Golf Street Journal // Week 21 - 2020

Reed Exhibitions has canceled the PGA Fashion & Demo Experience, originally scheduled for Aug. 18-19, 2020, at the Venetian Resort Las Vegas. The company says it will instead “facilitate business connections’’ through a series of digital programs starting in June with additional online offerings continuing throughout 2020.

Reed says the new platforms, “will aid the golf industry by helping to connect buyers and exhibitors,’’ whatever that means, leading up to the 2021 PGA Merchandise Show, Jan. 26-29, 2021, at the Orange County Convention Center in Orlando. More likely, it’s Reed’s attempt to keep some kind of dialogue relevant before the annual big show in Orlando. Not having any kind of summer show – or interaction – could bring up unwanted questions about the future of the PGA Merchandise Show in a post-coronavirus world.

No doubt that Reed wants the golf industry to believe that it will be business as usual for the Orlando show, but that’s not going to be the case. How the show will be conducted – and how it might look – remains to be seen. In the end, it might not even be Reed’s call.  If there is – God forbid - a significant spike in Covid-19 cases, that call would come from the state of Florida and/or the city of Orlando.

Worst-case scenario for Reed would be no Orlando show at all January 2021 and then have the golf industry improve over the course of year. That might prove true what really has been fact for at least the past decade – the PGA Merchandise Show has run its course and is of little or no value to the success of the industry.


Golf came back in a contrived way yesterday at the legendary Seminole Golf Club in Juno Beach Florida. Rory McIlroy, Dustin Johnson, Rickie Fowler and Matthew Wolff each hit some bombs and some duds during the TaylorMade Driving Relief match play event to benefit Covid-19 relief.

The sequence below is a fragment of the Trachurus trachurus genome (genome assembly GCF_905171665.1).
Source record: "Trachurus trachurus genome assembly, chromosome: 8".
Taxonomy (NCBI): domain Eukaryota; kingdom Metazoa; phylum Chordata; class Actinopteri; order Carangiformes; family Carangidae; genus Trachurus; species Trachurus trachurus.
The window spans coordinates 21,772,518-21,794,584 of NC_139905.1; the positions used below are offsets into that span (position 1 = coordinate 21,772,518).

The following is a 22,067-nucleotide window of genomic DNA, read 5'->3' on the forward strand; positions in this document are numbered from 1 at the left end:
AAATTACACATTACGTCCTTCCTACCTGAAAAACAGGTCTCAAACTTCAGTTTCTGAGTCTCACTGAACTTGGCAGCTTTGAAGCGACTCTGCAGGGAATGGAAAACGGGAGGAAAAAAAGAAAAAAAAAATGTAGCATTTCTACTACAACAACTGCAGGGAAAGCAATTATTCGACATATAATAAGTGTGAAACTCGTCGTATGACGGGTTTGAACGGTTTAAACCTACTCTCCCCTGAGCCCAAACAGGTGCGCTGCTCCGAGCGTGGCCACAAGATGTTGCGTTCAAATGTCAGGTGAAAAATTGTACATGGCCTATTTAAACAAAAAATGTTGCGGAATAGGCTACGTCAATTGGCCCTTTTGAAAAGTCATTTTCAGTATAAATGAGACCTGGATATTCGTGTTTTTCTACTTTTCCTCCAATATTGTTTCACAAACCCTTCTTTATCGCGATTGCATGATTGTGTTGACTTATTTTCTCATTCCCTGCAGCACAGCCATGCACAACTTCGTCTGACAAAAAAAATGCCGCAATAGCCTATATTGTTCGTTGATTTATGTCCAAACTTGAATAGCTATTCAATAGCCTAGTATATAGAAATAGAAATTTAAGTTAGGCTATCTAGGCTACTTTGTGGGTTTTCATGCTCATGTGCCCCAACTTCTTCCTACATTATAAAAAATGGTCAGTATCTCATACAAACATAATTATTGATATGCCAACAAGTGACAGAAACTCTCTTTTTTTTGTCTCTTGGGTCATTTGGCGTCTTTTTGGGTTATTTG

Despite the PGA Tour star power, Seminole was the major draw for many TV viewers. Built along two big sand ridges in northern Palm Beach County, Seminole is a Donald Ross classic, which many tout as equal to Ross’s masterpiece, Pinehurst No. 2.

I’ll go along with that, but Seminole is a much more subtle design than Pinehurst No. 2. You really need to play it (good luck) to appreciate all the Rossian subtleties, meaning TV didn’t do it justice.  
That said, it was still fun to watch PGA Tour stars play a classic course while carrying their own bags. If only lead announcers Mike Tirico and Rich Lerner would have remained silent. Seminole deserved a lot better than those two.


Bandon Dunes’ highly-anticipated Sheep Ranch course, a Coore & Crenshaw design, will open June 1. Located on Five Mile Point, the course was  originally designed by Tom Doak in 2001 while he worked on Pacific Dunes.
The 6,636-yard, par 72 layout features nine green sites right along the edge of the Pacific Ocean and ocean views on every hole.


National Golf Foundation CEO Joe Beditz is one of the industry’s true nice guys. But even nice guys can slip up. That’s what Beditz did with this statement in an NGF report that says 91 percent of golf courses across the country are now open, post-Covid-19.

"But make no mistake, what has been given can be taken away. It’s now up to both golf course operators and golfers to keep golf open. Bad behavior will get noticed, and possibly recorded on a smartphone.”
Apparently Beditz has designated the NGF as the hall monitor for golf course decorum post-coronavirus.


NBA legend Charles Barkley, owner of perhaps the most unorthodox swing in the history of golf, has been added as a TV analyst to the Tiger vs Phil II on May 24.

The match also will include NFL stars Peyton Manning and Tom Brady and will be broadcast on TBS, TNT, TruTV and HLN. You kind of get the feeling that the Turner TV suits don’t trust good ratings with just a Woods/Mickelson match (the 2018 match was a flop) so it has to bring in extra star power to better the odds of success.


Callaway Golf CEO Chip Brewer is one of the golf industry's more astute executives, but he might want a mulligan on this. In a recent phone conference call with Wall Street analysts, Brewer was asked about inventory levels on the hard goods and soft goods sides given the temporary closings of golf shops and retail stores due to the Covid-19 pandemic.

“In the apparel space, we'll be able to repurpose some of the spring/summer lines until next year,’’ Brewer said. “In the golf equipment side… it doesn't really have a spring/summer application. So, the same Mavrik Driver is easily as salable later in the year as it is now.’’

Brewer did okay until that last line. I know what he meant, but how will that play when Callaway wants to launch its new driver?


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